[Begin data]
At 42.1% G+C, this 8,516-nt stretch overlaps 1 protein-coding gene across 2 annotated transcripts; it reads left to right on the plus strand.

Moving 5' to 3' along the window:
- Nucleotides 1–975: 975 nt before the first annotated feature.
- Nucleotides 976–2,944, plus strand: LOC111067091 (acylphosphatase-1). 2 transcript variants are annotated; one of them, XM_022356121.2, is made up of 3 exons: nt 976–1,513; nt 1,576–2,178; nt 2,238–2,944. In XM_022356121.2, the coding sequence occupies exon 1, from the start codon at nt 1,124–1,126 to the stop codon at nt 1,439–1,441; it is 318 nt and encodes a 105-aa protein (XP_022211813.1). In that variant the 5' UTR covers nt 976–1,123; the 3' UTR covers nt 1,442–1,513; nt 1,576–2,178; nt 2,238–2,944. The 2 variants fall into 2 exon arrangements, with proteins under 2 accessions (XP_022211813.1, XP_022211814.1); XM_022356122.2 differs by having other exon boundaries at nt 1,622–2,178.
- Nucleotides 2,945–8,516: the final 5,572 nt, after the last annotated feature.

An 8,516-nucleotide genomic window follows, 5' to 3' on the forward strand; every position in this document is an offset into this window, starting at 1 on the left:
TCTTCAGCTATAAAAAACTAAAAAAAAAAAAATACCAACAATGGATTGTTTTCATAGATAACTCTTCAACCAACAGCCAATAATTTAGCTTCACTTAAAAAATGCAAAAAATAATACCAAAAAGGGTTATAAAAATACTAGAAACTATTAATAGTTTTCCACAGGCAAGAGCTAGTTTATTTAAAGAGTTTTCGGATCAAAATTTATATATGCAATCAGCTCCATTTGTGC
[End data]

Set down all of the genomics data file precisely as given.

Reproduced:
At 42.1% G+C, this 8,516-nt stretch overlaps 1 protein-coding gene across 2 annotated transcripts; it reads left to right on the plus strand.

Moving 5' to 3' along the window:
- Nucleotides 1–975: 975 nt before the first annotated feature.
- Nucleotides 976–2,944, plus strand: LOC111067091 (acylphosphatase-1). 2 transcript variants are annotated; one of them, XM_022356121.2, is made up of 3 exons: nt 976–1,513; nt 1,576–2,178; nt 2,238–2,944. In XM_022356121.2, the coding sequence occupies exon 1, from the start codon at nt 1,124–1,126 to the stop codon at nt 1,439–1,441; it is 318 nt and encodes a 105-aa protein (XP_022211813.1). In that variant the 5' UTR covers nt 976–1,123; the 3' UTR covers nt 1,442–1,513; nt 1,576–2,178; nt 2,238–2,944. The 2 variants fall into 2 exon arrangements, with proteins under 2 accessions (XP_022211813.1, XP_022211814.1); XM_022356122.2 differs by having other exon boundaries at nt 1,622–2,178.
- Nucleotides 2,945–8,516: the final 5,572 nt, after the last annotated feature.

An 8,516-nucleotide genomic window follows, 5' to 3' on the forward strand; every position in this document is an offset into this window, starting at 1 on the left:
TCTTCAGCTATAAAAAACTAAAAAAAAAAAAATACCAACAATGGATTGTTTTCATAGATAACTCTTCAACCAACAGCCAATAATTTAGCTTCACTTAAAAAATGCAAAAAATAATACCAAAAAGGGTTATAAAAATACTAGAAACTATTAATAGTTTTCCACAGGCAAGAGCTAGTTTATTTAAAGAGTTTTCGGATCAAAATTTATATATGCAATCAGCTCCATTTGTGC